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With a new administration in D.C., it's time to think outside of the box because passenger rail's survival just may depend on it

Wednesday, December 4, 2013

Alternative History #4

Scenario
Congress reluctantly decides to pay the 26 Class I railroads still running passenger trains rather than setting up Amtrak

Point of Departure
1970

Storyline
The funded routes get added frequencies over time--mostly after the Staggers Rail Act . That same 1980 law included a special provision that transferred corridors from the railroads to the states. Four years earlier, the Ford Administration ordered the USDOT to own the Northeast Corridor.

Today’s Likely Outcome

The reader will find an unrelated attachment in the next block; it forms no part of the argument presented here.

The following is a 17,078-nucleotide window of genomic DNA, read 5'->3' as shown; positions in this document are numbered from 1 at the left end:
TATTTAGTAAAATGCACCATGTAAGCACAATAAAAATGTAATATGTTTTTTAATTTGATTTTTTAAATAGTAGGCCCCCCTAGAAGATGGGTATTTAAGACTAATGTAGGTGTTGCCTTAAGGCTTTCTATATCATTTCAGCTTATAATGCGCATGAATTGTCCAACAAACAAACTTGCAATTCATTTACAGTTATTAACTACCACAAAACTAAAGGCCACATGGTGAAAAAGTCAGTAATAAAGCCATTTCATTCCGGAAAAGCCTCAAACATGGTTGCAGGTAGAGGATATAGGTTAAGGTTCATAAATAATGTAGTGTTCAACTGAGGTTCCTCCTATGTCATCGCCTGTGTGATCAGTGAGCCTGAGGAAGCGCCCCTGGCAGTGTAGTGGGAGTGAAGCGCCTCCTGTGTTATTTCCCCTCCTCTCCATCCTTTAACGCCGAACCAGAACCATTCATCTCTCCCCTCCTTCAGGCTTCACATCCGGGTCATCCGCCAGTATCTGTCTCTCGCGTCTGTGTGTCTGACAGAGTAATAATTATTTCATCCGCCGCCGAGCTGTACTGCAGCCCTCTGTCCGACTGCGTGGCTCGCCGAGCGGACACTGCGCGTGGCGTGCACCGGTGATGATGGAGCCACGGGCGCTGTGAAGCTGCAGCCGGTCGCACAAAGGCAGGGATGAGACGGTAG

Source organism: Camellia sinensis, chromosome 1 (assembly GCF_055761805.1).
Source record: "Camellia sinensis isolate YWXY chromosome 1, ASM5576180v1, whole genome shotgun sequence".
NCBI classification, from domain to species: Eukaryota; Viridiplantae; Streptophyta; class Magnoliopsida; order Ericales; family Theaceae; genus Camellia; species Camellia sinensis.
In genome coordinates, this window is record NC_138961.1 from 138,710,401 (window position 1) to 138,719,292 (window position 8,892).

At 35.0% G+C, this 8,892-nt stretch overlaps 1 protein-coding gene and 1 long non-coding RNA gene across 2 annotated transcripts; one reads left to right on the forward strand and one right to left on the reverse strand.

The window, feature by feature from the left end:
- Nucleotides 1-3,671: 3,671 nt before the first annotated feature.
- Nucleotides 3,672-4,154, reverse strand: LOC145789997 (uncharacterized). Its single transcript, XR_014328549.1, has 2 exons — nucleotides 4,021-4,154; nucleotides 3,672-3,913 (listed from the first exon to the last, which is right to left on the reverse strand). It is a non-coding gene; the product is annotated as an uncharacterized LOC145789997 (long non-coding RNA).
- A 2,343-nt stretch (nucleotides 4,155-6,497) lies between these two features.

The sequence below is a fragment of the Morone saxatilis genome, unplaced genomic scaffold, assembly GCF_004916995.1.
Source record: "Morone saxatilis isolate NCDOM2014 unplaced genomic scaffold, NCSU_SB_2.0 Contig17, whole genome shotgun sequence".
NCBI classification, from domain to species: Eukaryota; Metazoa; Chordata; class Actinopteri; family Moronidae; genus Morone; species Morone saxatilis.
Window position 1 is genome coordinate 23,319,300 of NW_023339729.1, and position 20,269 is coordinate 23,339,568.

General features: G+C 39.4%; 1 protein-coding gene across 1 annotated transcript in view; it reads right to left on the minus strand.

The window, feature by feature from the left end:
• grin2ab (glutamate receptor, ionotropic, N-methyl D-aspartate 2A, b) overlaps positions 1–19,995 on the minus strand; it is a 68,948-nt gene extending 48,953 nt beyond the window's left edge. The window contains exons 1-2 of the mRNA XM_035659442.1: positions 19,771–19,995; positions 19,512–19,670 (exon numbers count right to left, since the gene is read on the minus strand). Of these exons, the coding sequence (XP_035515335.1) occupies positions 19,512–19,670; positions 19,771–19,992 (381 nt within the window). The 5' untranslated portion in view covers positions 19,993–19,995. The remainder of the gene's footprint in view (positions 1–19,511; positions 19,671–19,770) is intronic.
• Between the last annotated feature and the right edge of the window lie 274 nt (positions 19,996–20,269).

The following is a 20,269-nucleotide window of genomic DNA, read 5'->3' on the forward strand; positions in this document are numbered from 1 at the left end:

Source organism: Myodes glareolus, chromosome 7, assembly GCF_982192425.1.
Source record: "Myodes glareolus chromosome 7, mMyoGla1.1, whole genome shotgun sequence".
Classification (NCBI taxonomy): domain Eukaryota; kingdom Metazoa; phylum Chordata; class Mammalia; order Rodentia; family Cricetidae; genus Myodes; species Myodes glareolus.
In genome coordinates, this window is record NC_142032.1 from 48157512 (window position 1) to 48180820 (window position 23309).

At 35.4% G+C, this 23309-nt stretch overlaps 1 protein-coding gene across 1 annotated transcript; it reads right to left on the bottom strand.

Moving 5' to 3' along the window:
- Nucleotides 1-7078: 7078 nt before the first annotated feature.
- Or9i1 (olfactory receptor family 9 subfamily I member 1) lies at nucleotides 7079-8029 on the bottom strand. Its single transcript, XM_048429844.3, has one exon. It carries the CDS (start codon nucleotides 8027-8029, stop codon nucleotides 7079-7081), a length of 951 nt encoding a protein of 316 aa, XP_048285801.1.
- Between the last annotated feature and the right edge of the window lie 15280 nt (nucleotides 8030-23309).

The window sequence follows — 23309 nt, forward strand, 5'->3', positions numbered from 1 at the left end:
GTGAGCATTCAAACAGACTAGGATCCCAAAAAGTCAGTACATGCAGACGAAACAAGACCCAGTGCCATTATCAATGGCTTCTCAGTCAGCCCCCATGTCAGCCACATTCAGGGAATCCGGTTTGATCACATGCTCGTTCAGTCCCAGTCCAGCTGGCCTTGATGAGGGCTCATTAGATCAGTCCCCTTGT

The only corridors anyone talks about are the long distance routes with multiple frequencies as the short distance routes are essentially nothing more than enhanced commuter rail routes that have been extended. There would have been little need for PRIIA because recent profits and enhancements to passenger service have drastically reduced the amount of subsidies Congress gives the Class I railroads.

Federal ownership results in the 457-mile Boston-to-Washington route means that improvements are done much faster. Tunnels, bridges, and tracks are rehabilitated and electrification are indications of what government can do.

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